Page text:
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Who’s fast in 2013? A quick look at Thursday’s games

Examining Thursday’s games to learn lessons about what it means to go fast on offense.

As the 2013 college football season begins, there are many teams that claim they want to go fast on offense. We got a glimpse of some of those teams on Thursday night and the results were mixed.  Here are some bullet point thoughts on the four games I saw either in part or in their entirety.

Utah vs Utah State

  • Both teams claimed they want to got faster on offense. USU ended up running 79 plays and Utah ran 72. So while neither was blazingly fast, both moved along at a brisk clip. USU had more yards and more first downs.
  • Both teams gave up two turnovers. In the end it was the USU penalties and a crafty onside kick from Utah that seemed make the difference in this one.
  • There is no question that the brisk pace of play and the mobile quarterback put a lot of pressure on both defenses. Even good defenses have trouble with that combo.

South Carolina vs North Carolina

  • The Tarheels are a fast paced team but that pace didn’t make up for the talent difference in this game. The slower, more efficient offense dominated this game.
  • UNC ran 79 plays to USC’s 59 plays. Yet the Tarheels had only 293 total yards compared to 406 from South Carolina.
  • The one thing the UNC fast offense did accomplish was to nearly completely neutralize superstar defensive lineman, Jadeveon Clowney. The big guy was so gassed that he became useless.
  • We see from this game that speed without efficiency is useless. Gotta have both to put points up. UNC’s -2 turnover margin and paltry 3.7 yards per play did their offense in.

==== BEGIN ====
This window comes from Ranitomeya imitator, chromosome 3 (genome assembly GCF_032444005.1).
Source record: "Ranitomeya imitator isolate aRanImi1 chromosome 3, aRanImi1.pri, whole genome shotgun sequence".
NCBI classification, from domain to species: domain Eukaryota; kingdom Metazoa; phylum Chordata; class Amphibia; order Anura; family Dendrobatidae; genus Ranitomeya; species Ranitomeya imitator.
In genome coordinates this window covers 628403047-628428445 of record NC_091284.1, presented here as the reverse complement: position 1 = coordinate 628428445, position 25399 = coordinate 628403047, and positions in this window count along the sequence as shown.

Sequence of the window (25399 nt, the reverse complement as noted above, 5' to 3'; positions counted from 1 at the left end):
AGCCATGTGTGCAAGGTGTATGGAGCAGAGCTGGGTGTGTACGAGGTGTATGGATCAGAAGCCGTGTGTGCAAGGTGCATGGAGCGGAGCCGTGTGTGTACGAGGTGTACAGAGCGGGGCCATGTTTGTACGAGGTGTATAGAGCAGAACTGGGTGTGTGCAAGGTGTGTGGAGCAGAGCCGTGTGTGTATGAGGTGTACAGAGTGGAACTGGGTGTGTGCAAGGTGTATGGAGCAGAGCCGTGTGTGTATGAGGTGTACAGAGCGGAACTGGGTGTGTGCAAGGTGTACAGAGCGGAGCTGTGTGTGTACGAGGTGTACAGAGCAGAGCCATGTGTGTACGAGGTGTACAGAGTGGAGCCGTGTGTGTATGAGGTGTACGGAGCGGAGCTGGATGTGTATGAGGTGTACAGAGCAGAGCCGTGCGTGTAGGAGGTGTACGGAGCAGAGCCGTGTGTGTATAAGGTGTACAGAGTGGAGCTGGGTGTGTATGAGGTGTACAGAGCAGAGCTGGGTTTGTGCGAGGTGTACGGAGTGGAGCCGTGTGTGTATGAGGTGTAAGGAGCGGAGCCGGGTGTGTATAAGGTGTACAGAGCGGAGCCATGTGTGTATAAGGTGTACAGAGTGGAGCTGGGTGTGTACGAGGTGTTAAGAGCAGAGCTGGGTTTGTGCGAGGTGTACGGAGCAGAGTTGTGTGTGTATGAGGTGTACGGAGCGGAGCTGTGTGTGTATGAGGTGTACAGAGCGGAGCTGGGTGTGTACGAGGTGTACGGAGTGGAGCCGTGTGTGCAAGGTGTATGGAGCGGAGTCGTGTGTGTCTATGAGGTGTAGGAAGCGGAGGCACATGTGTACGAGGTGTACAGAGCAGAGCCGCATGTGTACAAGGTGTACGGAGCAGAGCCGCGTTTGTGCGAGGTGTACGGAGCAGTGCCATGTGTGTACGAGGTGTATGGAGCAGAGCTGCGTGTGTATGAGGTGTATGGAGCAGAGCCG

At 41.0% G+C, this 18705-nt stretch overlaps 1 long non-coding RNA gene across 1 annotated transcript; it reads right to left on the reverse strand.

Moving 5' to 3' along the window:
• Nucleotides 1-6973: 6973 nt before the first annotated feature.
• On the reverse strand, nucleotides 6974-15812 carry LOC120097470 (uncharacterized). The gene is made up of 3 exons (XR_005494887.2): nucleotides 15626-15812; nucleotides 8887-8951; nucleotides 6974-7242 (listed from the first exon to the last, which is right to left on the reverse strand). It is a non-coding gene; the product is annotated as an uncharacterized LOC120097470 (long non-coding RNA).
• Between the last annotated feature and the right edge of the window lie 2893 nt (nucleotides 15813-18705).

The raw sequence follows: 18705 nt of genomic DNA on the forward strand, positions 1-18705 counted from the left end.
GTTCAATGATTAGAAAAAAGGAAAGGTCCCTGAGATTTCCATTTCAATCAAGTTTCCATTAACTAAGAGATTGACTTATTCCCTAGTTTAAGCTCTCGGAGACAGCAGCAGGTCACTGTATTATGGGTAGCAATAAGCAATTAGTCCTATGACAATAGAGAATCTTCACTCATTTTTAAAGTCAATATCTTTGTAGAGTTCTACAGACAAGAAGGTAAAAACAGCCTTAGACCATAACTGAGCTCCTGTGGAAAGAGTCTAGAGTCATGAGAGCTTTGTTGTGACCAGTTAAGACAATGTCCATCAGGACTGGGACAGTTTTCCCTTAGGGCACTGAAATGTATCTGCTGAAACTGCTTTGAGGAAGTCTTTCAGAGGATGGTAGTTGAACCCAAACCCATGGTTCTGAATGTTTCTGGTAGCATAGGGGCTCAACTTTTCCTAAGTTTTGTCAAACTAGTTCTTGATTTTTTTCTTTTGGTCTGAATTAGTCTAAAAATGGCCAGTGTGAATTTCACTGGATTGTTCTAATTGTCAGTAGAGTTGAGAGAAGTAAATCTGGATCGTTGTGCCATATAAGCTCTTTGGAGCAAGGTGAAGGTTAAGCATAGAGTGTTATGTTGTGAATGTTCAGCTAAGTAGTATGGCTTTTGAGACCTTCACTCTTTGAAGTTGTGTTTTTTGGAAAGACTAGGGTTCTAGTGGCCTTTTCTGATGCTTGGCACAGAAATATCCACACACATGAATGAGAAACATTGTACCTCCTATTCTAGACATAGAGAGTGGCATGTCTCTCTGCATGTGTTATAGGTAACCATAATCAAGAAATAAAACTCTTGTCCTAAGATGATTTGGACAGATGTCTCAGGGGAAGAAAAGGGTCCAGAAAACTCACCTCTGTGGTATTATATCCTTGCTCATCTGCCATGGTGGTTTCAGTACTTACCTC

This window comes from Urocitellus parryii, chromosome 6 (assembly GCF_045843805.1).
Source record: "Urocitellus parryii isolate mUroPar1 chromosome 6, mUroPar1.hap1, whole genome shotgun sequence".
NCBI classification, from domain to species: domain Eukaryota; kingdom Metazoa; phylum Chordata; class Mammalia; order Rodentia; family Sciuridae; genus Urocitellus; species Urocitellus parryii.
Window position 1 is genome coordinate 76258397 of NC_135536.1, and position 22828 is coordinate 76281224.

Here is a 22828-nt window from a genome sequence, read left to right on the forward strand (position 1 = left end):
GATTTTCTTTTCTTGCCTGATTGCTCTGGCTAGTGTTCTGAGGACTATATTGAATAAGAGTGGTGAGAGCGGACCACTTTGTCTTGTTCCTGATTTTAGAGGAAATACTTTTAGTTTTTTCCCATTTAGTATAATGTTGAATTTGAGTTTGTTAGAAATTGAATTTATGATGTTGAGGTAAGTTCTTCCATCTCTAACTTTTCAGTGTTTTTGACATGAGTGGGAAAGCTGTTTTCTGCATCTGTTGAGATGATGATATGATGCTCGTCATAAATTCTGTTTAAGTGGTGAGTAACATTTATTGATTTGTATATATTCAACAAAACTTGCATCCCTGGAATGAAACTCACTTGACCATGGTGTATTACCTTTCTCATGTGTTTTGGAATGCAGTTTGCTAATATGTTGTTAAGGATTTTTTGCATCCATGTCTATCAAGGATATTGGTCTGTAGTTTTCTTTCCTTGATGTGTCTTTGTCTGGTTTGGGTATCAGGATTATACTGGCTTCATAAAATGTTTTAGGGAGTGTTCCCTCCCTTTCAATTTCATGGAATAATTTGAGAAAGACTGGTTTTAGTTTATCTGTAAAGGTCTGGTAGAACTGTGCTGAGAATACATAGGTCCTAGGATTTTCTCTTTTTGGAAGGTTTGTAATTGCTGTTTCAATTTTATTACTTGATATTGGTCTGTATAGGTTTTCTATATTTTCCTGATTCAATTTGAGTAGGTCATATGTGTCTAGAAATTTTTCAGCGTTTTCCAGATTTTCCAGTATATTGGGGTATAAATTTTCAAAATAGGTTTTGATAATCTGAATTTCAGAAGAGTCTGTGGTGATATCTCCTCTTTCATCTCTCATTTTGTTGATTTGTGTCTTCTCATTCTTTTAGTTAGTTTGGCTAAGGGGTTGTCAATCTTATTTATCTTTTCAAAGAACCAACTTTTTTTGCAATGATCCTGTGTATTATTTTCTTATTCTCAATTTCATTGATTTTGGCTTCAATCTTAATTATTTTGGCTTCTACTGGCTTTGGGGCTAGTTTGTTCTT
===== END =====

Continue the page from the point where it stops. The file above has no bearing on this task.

Vanderbilt vs Ole Miss

  • Ole Miss kept the pace high in this barn burner of a game with a healthy 84 plays for 489 total yards. Vandy’s pace was more mellow at 69 plays for 426 yards.
  • Despite a -4 turnover margin Vandy kept this game tight with more efficient offense and by building up a 1st half lead. But Ole Miss sealed the win with a late long TD run.
  • This game served as a nice advertisement for a fast offense because the pace of play seemed to increasingly wear the Vandy defense down. Ole Miss used that fatigue to pull ahead for the win in the waning minutes of the game.

Fresno State vs Rutgers

  • Of the teams I saw last night, Fresno State was the most committed to going fast. The Bulldogs ran a surprising 97 total plays in the game. And lest you think that was because of the overtime, the Bulldogs scored in one play of OT so the play count was already in the mid 90s in regulation.
  • Part of the reason Fresno was able to run nearly 100 offensive plays was because they threw the ball 74 times so the game clock was constantly stopping for either first downs or incompletions
  • There is no doubt that running 90+ plays on offense was hard on the Rutgers defense. But the overall pace of the game was hard on the Fresno defense as well as Rutgers ran a relatively high 73 plays and was fairly efficient on offense. While the Bulldogs put up 52 points, they also gave up 51.

Thoughts Heading Into BYU’s Opener

Lots of teams claim they want to move at a fast pace, but few prepare to actually pull it off. Last year BYU claimed they wanted to go fast, but in reality we mostly saw a few spurts of quick play mixed in with stretches of leisurely pace. This year, Robert Anae intends to be at a pace more like Fresno State — with 90+ plays per game — than these kinda quick teams that run 70-something plays. Based on my observations last night, there are a few good things about moving at a breakneck pace every offensive series:

  • Consistently going fast will probably lead to a bunch of BYU points. It is hard to stay fast consistently but even harder to defend it.
  • A fast pace wears defensive lines out fast. Good news for the BYU offensive line.